#BookBeginnings A Spool of Blue Thread by Anne Tyler

It’s time to start the next book in The Bestseller Code 100 challenge, A Spool of Blue Thread by Anne Tyler for Book Beginnings on Fridays.

Book Beginnings is a fun meme hosted by Rose City Reader blog. To participate, share the first sentence or so of a novel you are reading and your thoughts about it. When you are finished, add your URL to the Book Beginnings page linked above. Hope to see you there!

 

book-beginnings-button-hurwitz

A Spool of Blue Thread by Anne Tyler

(*Amazon Affiliate link)

Summary:  Anne Tyler’s novel follows the lives of a Baltimore family, Red and Abby Whitshank, and their four children.

It is literary fiction and was shortlisted for the Man Booker Prize in 2015.

First Sentence:

Late one July evening in 1994, Red and Abby Whitshank had a phone call from their son Denny.

Discussion:

Someone recently told me that a novel should reveal who, what, when and where early in the first scene. Anne Tyler introduces who and when in the first sentence.

What do you think? Would you read a book that didn’t introduce everything right away? Do you think different genres might have different rules, such as mysteries giving less away than historical fiction? Do you know any examples where the author waited past the first scene to reveal setting, time, or a main character? Did it work for you?

Does this first line entice you to keep reading?

#BestsellerCode100: Writer’s Analysis of The Klone and I by Danielle Steel

Let’s take a look at our next novel from The Bestseller Code 100 list, The Klone and I by Danielle Steel, from a writer’s perspective.

This post is likely to contain spoilers.

 

Danielle Steel’s The Klone and I*

(*Amazon Affiliate link)

Summary: When her husband of thirteen years leaves, Stephanie isn’t ready for the dating world. That is, until she meets someone during a spontaneous trip to Paris. Has she finally found her match or more than her match?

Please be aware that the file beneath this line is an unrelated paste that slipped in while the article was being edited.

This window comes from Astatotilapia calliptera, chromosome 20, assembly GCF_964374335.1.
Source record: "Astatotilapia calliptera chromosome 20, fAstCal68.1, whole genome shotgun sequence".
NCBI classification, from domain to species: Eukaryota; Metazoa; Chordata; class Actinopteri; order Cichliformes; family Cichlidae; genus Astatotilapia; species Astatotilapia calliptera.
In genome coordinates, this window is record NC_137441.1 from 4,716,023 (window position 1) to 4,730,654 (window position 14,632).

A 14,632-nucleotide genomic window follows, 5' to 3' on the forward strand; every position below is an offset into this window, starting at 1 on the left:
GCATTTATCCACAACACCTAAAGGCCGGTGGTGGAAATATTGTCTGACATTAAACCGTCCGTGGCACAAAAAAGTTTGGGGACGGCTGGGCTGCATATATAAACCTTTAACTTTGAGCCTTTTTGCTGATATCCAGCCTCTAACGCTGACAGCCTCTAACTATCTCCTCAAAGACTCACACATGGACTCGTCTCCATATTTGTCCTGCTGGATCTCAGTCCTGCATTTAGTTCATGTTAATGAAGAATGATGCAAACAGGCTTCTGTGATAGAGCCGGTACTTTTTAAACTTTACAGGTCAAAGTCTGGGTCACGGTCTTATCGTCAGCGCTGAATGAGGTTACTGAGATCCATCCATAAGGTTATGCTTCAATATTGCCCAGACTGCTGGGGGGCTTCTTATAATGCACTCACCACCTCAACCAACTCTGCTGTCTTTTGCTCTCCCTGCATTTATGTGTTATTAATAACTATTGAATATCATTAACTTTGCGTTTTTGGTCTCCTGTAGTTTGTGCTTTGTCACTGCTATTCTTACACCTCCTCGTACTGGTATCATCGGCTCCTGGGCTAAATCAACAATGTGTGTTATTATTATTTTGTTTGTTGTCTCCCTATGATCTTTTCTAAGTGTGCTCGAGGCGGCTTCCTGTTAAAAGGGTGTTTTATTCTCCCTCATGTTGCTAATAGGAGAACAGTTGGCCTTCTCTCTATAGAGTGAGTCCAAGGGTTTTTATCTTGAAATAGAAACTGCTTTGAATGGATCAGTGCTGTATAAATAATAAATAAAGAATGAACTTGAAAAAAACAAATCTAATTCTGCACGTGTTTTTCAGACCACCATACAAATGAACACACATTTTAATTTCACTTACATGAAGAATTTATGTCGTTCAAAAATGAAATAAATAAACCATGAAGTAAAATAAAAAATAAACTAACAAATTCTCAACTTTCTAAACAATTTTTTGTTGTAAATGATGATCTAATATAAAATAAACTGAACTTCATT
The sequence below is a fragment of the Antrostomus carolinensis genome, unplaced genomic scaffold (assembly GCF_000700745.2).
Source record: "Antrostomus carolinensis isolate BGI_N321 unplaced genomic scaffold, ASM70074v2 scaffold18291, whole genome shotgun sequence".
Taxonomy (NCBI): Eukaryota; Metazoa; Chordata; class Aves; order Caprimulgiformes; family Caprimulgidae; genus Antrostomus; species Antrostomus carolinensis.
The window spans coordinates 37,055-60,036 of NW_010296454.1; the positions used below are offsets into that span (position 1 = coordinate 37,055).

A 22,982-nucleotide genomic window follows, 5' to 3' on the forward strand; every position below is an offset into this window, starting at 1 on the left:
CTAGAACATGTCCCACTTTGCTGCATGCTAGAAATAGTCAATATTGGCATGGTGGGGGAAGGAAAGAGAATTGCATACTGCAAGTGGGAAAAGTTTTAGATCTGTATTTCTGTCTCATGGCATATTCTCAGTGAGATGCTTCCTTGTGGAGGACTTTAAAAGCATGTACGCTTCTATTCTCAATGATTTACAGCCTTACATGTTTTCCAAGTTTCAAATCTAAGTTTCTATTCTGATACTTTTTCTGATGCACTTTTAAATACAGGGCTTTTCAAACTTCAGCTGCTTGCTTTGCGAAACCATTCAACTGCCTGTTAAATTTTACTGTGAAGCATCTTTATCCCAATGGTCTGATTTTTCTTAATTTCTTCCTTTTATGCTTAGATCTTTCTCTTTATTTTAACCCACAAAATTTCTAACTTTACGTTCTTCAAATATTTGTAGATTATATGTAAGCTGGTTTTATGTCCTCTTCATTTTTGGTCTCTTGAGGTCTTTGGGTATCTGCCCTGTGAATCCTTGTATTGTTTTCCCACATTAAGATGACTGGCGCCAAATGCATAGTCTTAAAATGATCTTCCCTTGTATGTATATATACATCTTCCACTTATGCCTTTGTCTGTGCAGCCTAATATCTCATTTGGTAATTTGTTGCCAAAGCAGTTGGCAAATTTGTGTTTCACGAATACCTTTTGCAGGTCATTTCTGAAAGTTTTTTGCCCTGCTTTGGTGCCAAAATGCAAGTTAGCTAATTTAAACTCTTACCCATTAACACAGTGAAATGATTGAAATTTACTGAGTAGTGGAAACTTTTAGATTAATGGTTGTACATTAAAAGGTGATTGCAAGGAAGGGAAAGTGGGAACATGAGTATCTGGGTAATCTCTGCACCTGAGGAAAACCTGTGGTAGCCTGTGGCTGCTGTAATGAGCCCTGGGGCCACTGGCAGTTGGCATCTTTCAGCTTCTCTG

This is one of the oldest books on The Bestseller Code challenge list, published in 1998.

Labelled as a high-tech love story, The Klone and I is a mix of humor and romance.

 

Characters

Compared to our previous book by John Sandford, this book has a paucity of characters. The main character is Stephanie. She lives with her two kids, Charlotte and Sam. Her ex-husband Roger and his new wife Helena (Stephanie calls her Miss Bimbo at first), pop into the story when they take the kids. Otherwise, Stephanie spends time with her boyfriend Peter Baker or his bionic clone Paul.

Although Paul’s name is intentionally similar to Peter’s because he is Peter’s clone, the similarity between the two names was confusing at times.

Dialogue

Because the author writes the story in the first person point of view, much of the dialogue is internal. For the first 100 pages or so, the regular dialogue is well-written and witty. Take this example where the dialogue goes back and forth like a tennis ball at a tennis match while the characters discuss playing tennis. Brilliant.

…”we’re playing tennis with him tomorrow.”

“What?” Charlotte shrieked at me as I tucked Sam and the dog in, and she followed me into my bedroom, where I’d almost forgotten she was still sleeping with me. “I hate tennis.”

“You do not. You played all day yesterday.” My point. But only for an instant. She was quicker.

“That was different. That was with kids. Mom, he’s so ancient, he’ll probably have a heart attack and die on the court.” She sounded hopeful.

After 100 pages, the writer’s tone changes with the introduction of the clone.

“I have a million things to do today, and I haven’t finished the paper,” I said sternly, as through that would dissuade him. Ever since Roger left, I had promised myself I would wear makeup every day and keep abreast of the news.

“It’s all the same crap that happens every day, every week,” he assured me unmoved. “People killing each other, people dying, guys making home runs and touchdowns, stock prices going up and down like yo-yos. So what? Who cares?”

By the way, Stephanie’s efforts to improve herself after her husband leaves are mentioned numerous times throughout.